ForumTouchy Subjects ► Brexit
Why do you think Brexit happened. Outside of the side-you-don't-agree-with being evil, what do you think the underlying differences are that led 52% to Leave and 48% to Remain?
I am not well-versed on issues of British politic, but I am betting that part of the Leave camp saw that the EU was becoming more of a government than an economic partnership, which is bothersome if you want to maintain your national pride and identity.

For the Stay camp, I would venture a guess that the fearmongering on one side won out for some of them, while the political freedoms were super important for others.
Central Place Theory doesn't work if you're separated by an island. They should have left.
Your Central Place theory schtick is certainly one of the more curious trolls, I'll give you that. Though I'll take you seriously and point out that there are plenty of islands which are part of a wider political union, eg Manhattan Island is part of the US. Hell, the Hawaiian islands are part of the US. Though maybe you think that's wrong too.

Also, they're separated by water.
I would have probably voted leave. The EU has devalued labour by increasing supply and reduced the UK's influence and trade with its historical empire. Though the latter point can't be repaired by leaving the EU.

I don't like the remain camp's insistence that leavers are far right loonies. I don't like the insistence that old people shouldn't have voted: Sure they won't have to go through a divided EU for long but they've lived through more of it than young people.

I also strongly dislike the left wing ceeding all negotiating to the Tories. The vote is over, come up with an alternative leave platform or be happy with the Tories doing a shit job of it.
I would have voted Remain. The promises of the Leave campaign were all smoke and mirrors - like the £350m-a-week NHS funding pledge.
Remainers wanted to have full control of migration but still wanted access to the common market. Some people would call that wanting to have your cake and eat it too. I am not a fan of protectionist economic policy either.
I don't mean to be rude, but an Australian accusing the EU of fighting protectionism is absolutely absurd.
I think Larana is right to say that the vote was won on empty promises.

Essentially, there was a whole lot of dissatisfaction, and the leave campaign picked up on that and said it was all due to the EU. Well, things are going to get worse, and guess what - the people that campaigned for it will now claim some other cause which they promise to fix.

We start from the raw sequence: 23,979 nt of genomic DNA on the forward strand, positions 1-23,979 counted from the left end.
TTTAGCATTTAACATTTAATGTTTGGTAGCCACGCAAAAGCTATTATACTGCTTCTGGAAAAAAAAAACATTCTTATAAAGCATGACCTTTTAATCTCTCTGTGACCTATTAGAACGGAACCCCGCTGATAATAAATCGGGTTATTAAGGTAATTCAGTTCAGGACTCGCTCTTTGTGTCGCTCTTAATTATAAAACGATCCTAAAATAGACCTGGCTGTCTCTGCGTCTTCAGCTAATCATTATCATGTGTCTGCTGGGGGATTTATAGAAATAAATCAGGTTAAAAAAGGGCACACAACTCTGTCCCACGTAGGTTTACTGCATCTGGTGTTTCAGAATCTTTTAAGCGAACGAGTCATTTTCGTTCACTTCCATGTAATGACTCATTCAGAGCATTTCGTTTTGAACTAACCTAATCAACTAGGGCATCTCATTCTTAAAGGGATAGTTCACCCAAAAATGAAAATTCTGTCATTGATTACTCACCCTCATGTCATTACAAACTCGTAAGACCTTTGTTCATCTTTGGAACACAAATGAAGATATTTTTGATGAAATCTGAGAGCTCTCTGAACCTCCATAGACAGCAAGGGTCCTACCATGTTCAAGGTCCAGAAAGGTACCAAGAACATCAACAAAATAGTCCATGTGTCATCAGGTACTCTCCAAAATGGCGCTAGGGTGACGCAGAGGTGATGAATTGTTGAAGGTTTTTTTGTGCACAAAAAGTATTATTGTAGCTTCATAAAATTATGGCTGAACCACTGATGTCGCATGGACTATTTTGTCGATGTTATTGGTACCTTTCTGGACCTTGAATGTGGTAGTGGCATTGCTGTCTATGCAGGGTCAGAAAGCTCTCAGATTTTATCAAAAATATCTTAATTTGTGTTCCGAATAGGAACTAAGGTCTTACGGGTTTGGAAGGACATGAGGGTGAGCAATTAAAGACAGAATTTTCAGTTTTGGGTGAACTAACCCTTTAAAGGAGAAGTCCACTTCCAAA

People are stupid.
Sure, I'm not going to pretend that this specific leave campaign wasn't awful, but that doesn't mean there are no legitimate complaints or even no left wing platform for leaving.

What I think is even worse than the dishonest Brexit campaign is (again) to cede the decision making to the right wing and refusing to make a proper go of Brexit. It's done, and the LibDems and factions of labour pretending that if they try hard enough they can stop it are counterproductive and deluded.
Speaking of counterproductive and deluded, what was with all the "protests" from Remainers after the vote? What were they protesting? We know 48% voted Remain, we saw the results too. But it's decided by votes, not protests.
Not necessarily.

For example in the 1979 Scottish devolution referendum the vote was won by similar margins to Brexit. However, there was a provision that 40% of the electorate must approve, and the turnout was too low for that to be met.

(See,_1979 for more info).
That is a very reasonable provision for any major constitutional (for lack of a better word in the case of our two countries) decision decided by referendum.
And yet Brexit did not have it.

I was intending to point out that a majority in the ballot does not necessarily carry the day.
Sure, it was not -- however -- a condition on the ballot. The UK doesn't care about political majorities, it cares about district plurality. It's a shitty system, but that's another thread.
The Brexit referendum didn't have anything to do with electorates, it was about a national majority. Newspapers might make maps showing how electorates voted, but it's purely out of interest to show the geographic distribution of the vote.

I was speaking more generally about the UK voting mentality.
So rather than which way you did or would have voted, I was meaning more like how did it come to this. Why is it that half the country loves the EU and half the country hates it. Would it be fair to say that EU membership benefits some people more than others?

I remember witnessing a telling exchange where a Remainer was saying it was great being able to work freely across the EU, to which a Leaver responded "my job is in the same building every day". I think that says a lot, Leavers and Remainers are living in parallel universes.
I think that's just the increasing challenge of globalisation; it clearly hurts local economies, and we've all yet to come to terms with that.